If you have a health concern that you think is caused or made worse by your work, you should seek help straight away. In the first instance, you should aim to discuss any issues with your manager and agree how to remedy the problem. If you can’t talk to your direct manager, then your head of department or link HR officer can also advise you.
Muscle or joint problems from computer work
If you haven’t completed the online Computer Safety training and assessment, you can self-enrol on our Moodle. You’ll need to enter your departmental enrolment key word to access the course.
Symptoms of muscle or joint problems
Sedentary work at a computer increases the risk of problems in the neck and shoulders, as well as the hands, wrists, arms and elbows. Early symptoms such as niggling dull aches or discomfort are initially relieved following short breaks from work. However if these are ignored, the discomfort may become more persistent despite rest and be accompanied by other symptoms like:
tenderness or burning sensation
shooting pains, often from the wrist into the elbow
numbness or tingling
pins and needles
painful or reduced grip
The onset of symptoms may occur when you’re feeling particularly pressured or stressed, whether from personal anxieties or work concerns.
Headaches and migraines can also be triggered by tension in muscles as the result of psychological pressures. You may notice problems:
following a return to work after a long break
after periods of intensive keyboard or mouse work
when you’re under pressure to complete work to tight deadlines
when your posture is not correct
when you don’t take frequent screen breaks
Keyboard workers are particularly vulnerable to muscular pains or problems with joints and tendons because of the prolonged static muscular effort required to support upper limbs in fixed or awkward postures during keyboard and mouse use. Key factors known to increase the risk of muscle and joint problems are:
poor sitting posture
keying or using the mouse with arms/elbows extended forward
working too long without breaks
poor typing technique
feeling pressured and tense
Actions to take
Awareness of your posture at work is essential so that you can identify changes that should be made to reduce the risk of problems from your work at the computer.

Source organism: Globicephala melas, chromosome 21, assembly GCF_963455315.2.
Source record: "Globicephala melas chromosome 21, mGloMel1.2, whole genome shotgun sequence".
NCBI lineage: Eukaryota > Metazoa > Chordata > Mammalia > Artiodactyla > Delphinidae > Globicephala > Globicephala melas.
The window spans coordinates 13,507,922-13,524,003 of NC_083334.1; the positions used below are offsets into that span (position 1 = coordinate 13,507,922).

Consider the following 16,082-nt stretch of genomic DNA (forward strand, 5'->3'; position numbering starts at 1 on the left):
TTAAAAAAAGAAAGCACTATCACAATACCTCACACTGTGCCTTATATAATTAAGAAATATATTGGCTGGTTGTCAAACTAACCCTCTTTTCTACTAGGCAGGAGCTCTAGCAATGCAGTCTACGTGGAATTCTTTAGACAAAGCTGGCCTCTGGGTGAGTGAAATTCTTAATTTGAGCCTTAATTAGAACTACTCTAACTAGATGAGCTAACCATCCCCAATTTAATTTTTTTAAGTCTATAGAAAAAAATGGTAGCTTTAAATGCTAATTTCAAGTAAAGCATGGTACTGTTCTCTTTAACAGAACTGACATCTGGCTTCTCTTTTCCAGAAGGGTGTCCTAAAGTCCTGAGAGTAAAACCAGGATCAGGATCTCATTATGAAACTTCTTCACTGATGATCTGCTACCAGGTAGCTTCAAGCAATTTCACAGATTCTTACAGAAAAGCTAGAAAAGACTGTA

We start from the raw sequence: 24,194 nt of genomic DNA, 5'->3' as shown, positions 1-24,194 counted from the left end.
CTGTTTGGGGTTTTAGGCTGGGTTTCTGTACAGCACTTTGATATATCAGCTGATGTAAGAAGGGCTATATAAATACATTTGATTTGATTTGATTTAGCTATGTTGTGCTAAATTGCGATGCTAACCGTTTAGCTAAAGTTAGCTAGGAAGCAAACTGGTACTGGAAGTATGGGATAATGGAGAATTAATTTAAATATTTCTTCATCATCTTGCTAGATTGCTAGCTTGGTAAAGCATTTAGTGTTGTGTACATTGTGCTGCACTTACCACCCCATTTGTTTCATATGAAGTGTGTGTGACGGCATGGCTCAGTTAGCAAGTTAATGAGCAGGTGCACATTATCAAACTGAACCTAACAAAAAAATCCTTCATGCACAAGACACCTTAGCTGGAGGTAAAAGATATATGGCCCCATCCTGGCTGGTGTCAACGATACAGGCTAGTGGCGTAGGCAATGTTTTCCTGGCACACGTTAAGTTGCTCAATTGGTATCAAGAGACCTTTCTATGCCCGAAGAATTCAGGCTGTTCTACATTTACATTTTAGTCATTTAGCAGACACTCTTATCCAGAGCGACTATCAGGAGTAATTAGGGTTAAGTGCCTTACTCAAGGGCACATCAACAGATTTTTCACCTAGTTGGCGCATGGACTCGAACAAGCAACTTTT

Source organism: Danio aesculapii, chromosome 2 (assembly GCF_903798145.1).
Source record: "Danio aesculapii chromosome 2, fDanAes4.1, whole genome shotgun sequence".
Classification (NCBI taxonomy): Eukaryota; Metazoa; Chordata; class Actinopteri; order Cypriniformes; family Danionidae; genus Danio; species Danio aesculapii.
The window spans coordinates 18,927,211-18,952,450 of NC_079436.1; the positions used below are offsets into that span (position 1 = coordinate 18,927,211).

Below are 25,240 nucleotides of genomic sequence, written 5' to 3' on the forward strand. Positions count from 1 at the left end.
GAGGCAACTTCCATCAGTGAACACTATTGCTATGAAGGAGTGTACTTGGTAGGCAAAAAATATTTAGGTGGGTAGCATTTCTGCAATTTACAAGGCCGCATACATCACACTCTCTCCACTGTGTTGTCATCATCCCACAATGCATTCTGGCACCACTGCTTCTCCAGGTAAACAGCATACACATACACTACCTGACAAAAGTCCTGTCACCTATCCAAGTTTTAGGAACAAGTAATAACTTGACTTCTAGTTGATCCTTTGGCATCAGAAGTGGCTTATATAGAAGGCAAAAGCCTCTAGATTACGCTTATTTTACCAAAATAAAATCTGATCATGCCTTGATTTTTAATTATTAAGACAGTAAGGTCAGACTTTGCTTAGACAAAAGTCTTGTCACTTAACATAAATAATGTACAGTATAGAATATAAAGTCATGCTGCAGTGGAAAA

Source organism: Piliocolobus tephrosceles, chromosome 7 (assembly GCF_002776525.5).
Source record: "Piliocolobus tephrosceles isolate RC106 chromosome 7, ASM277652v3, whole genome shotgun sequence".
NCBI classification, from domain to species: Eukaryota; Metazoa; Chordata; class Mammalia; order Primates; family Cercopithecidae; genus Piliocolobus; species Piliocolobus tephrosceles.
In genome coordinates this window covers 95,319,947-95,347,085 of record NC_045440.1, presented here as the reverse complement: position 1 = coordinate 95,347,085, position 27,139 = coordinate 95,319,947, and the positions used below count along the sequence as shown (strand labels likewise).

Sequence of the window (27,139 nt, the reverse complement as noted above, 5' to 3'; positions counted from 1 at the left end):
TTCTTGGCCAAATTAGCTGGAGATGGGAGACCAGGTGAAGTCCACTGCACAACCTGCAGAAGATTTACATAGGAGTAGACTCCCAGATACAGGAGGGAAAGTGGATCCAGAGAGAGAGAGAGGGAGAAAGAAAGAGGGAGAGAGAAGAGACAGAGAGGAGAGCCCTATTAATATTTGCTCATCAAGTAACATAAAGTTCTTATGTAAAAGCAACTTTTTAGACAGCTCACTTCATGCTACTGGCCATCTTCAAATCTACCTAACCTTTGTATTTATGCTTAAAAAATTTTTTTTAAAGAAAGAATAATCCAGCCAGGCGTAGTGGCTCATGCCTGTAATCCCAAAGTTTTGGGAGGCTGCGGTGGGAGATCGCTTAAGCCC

Adjust your chair
Every day before starting work, but also throughout the day, ensure your chair is adjusted to support upright posture, allowing your back, shoulder and neck muscles to relax whilst sitting static.
Use the chair for support, not the desk - sit well back into your chair; adjust the height of the chair back to fit into the small of your back, low enough to support your pelvis in a forward tilt.
Let the chair take the strain - use the tilt adjustment to recline the back support sufficiently to allow your back and neck muscles to relax, whilst maintaining an upright posture.
Sit tall - with your head balanced squarely on your shoulders, keep your shoulders relaxed and elbows tucked close by your sides.
Raise the height of your chair so your elbows are above the desk level.
Use a footrest if your heels are now not touching the floor.
Sit close to the desk, keep your elbows tucked in at your sides when typing or using the mouse. Ensure your upper arms are free to hang vertically down from your shoulders.
If the arms on your chair prevent this, use a chair without arms or see if the arms can be safely removed.
Lift your wrists to type, keeping your hands in alignment with your arms. Only rest your wrists on the edge of the desk when not typing or better still, relax your arms by your sides or do stretching exercises.
Make sure you’ve adjusted your chair to support an upright but relaxed posture, then position your display screen equipment so you can maintain a correct posture whilst working.
If you use a laptop for more than an hour at a time always use an additional keyboard and mouse, which will ensure you can maintain the correct posture for keyboard/screen work.
Keyboard and mouse
Relax against the chair back, keep your elbows close to your sides and draw your chair close to the desk. Bring your keyboard and mouse close to the desk edge, leaving sufficient space to rest your wrists when not keying.
If you need to look at your fingers to key, avoid dropping your head forward. Instead remain upright, using your chair for support, pull your chin in and lower your eyes (not your head) to view your keyboard.
Lift your wrists to key, keeping them straight, not flexed back. A wrist support should only be used when at rest. Avoid mouse use by using keyboard shortcuts instead. If you must use the mouse be careful to hold it lightly with a relaxed hand when in use. When not operating the mouse, release your hold and relax your arm or do some stretching exercises.
Position the screen straight in front of you. You should not view the screen with your neck twisted to one side. Maintain the correct sitting and keying posture and position your screen so you can view it with relaxed eyes, looking down as you would for comfortable reading. The top of the screen should be no higher than your eyebrows, to reduce visual fatigue and the risk of neck problems.